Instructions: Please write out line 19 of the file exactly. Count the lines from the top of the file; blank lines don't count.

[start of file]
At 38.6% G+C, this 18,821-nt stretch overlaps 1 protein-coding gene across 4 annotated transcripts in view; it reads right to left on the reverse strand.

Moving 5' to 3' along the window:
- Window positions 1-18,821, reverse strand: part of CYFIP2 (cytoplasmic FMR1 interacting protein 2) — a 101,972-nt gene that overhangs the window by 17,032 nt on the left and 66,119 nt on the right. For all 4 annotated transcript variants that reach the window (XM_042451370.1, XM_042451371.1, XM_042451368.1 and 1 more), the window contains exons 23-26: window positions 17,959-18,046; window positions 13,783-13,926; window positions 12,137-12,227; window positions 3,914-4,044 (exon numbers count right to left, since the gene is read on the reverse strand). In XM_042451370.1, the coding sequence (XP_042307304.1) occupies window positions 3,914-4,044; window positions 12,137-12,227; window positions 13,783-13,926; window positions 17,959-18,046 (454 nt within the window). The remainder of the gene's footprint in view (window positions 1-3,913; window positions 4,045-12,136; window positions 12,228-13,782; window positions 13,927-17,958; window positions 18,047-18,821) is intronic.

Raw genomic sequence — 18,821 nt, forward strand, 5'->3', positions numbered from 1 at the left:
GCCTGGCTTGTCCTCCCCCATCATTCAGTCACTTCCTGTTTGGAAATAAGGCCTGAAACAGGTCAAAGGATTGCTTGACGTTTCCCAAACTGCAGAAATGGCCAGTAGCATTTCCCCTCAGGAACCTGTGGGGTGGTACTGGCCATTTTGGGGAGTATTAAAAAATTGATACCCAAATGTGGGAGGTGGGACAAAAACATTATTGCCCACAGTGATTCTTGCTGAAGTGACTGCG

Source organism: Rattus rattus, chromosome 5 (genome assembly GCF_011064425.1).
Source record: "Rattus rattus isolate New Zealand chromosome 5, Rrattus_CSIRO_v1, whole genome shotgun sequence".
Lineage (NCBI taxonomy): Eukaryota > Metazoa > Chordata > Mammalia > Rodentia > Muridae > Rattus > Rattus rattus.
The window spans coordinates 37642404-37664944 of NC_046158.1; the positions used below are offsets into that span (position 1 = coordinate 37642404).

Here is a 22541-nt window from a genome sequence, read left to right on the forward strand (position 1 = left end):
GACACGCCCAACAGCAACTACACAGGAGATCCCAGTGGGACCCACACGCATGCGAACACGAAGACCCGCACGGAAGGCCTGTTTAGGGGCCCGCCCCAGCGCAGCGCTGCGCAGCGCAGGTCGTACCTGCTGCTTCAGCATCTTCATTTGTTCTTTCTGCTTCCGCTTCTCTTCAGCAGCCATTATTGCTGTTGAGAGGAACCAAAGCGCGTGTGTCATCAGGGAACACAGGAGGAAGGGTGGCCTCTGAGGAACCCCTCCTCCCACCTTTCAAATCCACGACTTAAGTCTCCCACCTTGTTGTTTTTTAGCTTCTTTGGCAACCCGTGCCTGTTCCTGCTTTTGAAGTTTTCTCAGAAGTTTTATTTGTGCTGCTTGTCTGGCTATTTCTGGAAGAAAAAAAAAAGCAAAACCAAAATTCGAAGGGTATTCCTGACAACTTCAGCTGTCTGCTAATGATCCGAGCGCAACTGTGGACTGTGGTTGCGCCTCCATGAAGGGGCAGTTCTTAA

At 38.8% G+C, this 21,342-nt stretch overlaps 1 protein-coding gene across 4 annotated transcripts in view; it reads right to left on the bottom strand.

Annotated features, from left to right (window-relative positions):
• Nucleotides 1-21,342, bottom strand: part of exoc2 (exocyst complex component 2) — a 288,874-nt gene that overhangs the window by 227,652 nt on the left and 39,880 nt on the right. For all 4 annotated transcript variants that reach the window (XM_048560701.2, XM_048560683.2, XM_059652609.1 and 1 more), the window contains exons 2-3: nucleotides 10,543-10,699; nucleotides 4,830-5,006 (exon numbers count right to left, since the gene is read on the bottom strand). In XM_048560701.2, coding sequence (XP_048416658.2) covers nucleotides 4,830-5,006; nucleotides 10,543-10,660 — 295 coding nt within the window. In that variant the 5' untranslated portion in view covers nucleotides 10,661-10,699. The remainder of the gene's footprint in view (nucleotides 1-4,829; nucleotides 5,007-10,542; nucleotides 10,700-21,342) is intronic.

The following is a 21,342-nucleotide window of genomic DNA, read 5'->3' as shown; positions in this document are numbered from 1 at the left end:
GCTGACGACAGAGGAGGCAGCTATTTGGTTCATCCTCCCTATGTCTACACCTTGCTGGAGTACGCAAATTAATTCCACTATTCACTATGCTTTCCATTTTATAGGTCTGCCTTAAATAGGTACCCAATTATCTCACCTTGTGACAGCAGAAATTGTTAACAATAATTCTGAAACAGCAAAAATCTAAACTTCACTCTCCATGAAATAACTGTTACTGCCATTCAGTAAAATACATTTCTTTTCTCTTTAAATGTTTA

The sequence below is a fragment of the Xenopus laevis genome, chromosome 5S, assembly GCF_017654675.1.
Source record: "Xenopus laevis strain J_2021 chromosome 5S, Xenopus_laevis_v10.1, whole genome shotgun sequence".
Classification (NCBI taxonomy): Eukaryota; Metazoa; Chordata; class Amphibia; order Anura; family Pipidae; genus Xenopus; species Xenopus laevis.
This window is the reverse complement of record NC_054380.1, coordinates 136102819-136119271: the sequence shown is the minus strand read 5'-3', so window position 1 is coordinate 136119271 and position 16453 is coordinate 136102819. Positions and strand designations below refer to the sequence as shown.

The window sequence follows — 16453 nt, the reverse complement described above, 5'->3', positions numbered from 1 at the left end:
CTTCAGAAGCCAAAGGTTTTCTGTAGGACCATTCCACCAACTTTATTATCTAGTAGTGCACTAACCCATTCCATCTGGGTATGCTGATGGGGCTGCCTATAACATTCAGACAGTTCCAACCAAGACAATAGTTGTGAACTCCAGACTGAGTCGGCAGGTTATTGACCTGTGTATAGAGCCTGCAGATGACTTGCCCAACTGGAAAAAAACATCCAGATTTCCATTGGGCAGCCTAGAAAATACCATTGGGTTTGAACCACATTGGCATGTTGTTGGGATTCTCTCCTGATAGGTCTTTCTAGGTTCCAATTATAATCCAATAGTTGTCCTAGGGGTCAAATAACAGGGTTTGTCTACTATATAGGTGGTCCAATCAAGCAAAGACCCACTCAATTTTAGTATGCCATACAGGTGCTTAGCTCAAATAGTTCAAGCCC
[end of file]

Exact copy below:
Classification (NCBI taxonomy): Eukaryota; Metazoa; Chordata; class Amphibia; order Anura; family Pipidae; genus Xenopus; species Xenopus laevis.